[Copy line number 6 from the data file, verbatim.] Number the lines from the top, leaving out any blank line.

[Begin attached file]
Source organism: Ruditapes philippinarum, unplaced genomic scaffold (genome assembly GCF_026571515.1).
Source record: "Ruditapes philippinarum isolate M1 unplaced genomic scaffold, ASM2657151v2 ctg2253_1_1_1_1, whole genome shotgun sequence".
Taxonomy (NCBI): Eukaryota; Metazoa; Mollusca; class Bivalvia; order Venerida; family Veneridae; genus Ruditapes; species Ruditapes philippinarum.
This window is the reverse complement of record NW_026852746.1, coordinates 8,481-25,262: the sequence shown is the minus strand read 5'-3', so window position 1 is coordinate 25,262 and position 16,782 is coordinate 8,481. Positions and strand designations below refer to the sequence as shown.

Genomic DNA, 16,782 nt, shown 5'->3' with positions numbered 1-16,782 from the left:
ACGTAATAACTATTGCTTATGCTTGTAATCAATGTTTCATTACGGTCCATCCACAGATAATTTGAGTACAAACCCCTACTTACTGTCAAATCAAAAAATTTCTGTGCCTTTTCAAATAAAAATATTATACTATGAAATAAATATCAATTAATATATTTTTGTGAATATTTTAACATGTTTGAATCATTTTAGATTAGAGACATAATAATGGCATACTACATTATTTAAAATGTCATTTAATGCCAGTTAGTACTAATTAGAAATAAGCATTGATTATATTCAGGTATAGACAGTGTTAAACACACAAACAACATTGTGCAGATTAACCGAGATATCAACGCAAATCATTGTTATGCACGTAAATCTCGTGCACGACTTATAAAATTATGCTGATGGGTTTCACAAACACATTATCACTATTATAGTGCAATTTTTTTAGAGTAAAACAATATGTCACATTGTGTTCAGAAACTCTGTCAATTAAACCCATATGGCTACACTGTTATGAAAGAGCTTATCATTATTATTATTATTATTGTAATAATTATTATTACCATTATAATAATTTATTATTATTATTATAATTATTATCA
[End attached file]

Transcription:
ACGTAATAACTATTGCTTATGCTTGTAATCAATGTTTCATTACGGTCCATCCACAGATAATTTGAGTACAAACCCCTACTTACTGTCAAATCAAAAAATTTCTGTGCCTTTTCAAATAAAAATATTATACTATGAAATAAATATCAATTAATATATTTTTGTGAATATTTTAACATGTTTGAATCATTTTAGATTAGAGACATAATAATGGCATACTACATTATTTAAAATGTCATTTAATGCCAGTTAGTACTAATTAGAAATAAGCATTGATTATATTCAGGTATAGACAGTGTTAAACACACAAACAACATTGTGCAGATTAACCGAGATATCAACGCAAATCATTGTTATGCACGTAAATCTCGTGCACGACTTATAAAATTATGCTGATGGGTTTCACAAACACATTATCACTATTATAGTGCAATTTTTTTAGAGTAAAACAATATGTCACATTGTGTTCAGAAACTCTGTCAATTAAACCCATATGGCTACACTGTTATGAAAGAGCTTATCATTATTATTATTATTATTGTAATAATTATTATTACCATTATAATAATTTATTATTATTATTATAATTATTATCA